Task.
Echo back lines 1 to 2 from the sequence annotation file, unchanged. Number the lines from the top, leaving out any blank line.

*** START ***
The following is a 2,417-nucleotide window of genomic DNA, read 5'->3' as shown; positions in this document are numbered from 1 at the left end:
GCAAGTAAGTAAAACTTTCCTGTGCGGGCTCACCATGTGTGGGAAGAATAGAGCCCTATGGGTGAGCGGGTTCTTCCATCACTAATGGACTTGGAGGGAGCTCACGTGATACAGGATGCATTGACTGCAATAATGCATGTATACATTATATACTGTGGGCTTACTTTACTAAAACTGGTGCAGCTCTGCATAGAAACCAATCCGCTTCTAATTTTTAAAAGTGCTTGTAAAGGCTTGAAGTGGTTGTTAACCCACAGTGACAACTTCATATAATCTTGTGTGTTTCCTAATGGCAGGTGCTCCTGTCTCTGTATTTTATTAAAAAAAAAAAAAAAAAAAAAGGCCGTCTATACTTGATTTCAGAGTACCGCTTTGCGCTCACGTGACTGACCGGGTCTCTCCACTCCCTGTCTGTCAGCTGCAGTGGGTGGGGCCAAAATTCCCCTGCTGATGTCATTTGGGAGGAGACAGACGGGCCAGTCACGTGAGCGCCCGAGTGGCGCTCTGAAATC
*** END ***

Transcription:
The following is a 2,417-nucleotide window of genomic DNA, read 5'->3' as shown; positions in this document are numbered from 1 at the left end:
GCAAGTAAGTAAAACTTTCCTGTGCGGGCTCACCATGTGTGGGAAGAATAGAGCCCTATGGGTGAGCGGGTTCTTCCATCACTAATGGACTTGGAGGGAGCTCACGTGATACAGGATGCATTGACTGCAATAATGCATGTATACATTATATACTGTGGGCTTACTTTACTAAAACTGGTGCAGCTCTGCATAGAAACCAATCCGCTTCTAATTTTTAAAAGTGCTTGTAAAGGCTTGAAGTGGTTGTTAACCCACAGTGACAACTTCATATAATCTTGTGTGTTTCCTAATGGCAGGTGCTCCTGTCTCTGTATTTTATTAAAAAAAAAAAAAAAAAAAAAGGCCGTCTATACTTGATTTCAGAGTACCGCTTTGCGCTCACGTGACTGACCGGGTCTCTCCACTCCCTGTCTGTCAGCTGCAGTGGGTGGGGCCAAAATTCCCCTGCTGATGTCATTTGGGAGGAGACAGACGGGCCAGTCACGTGAGCGCCCGAGTGGCGCTCTGAAATC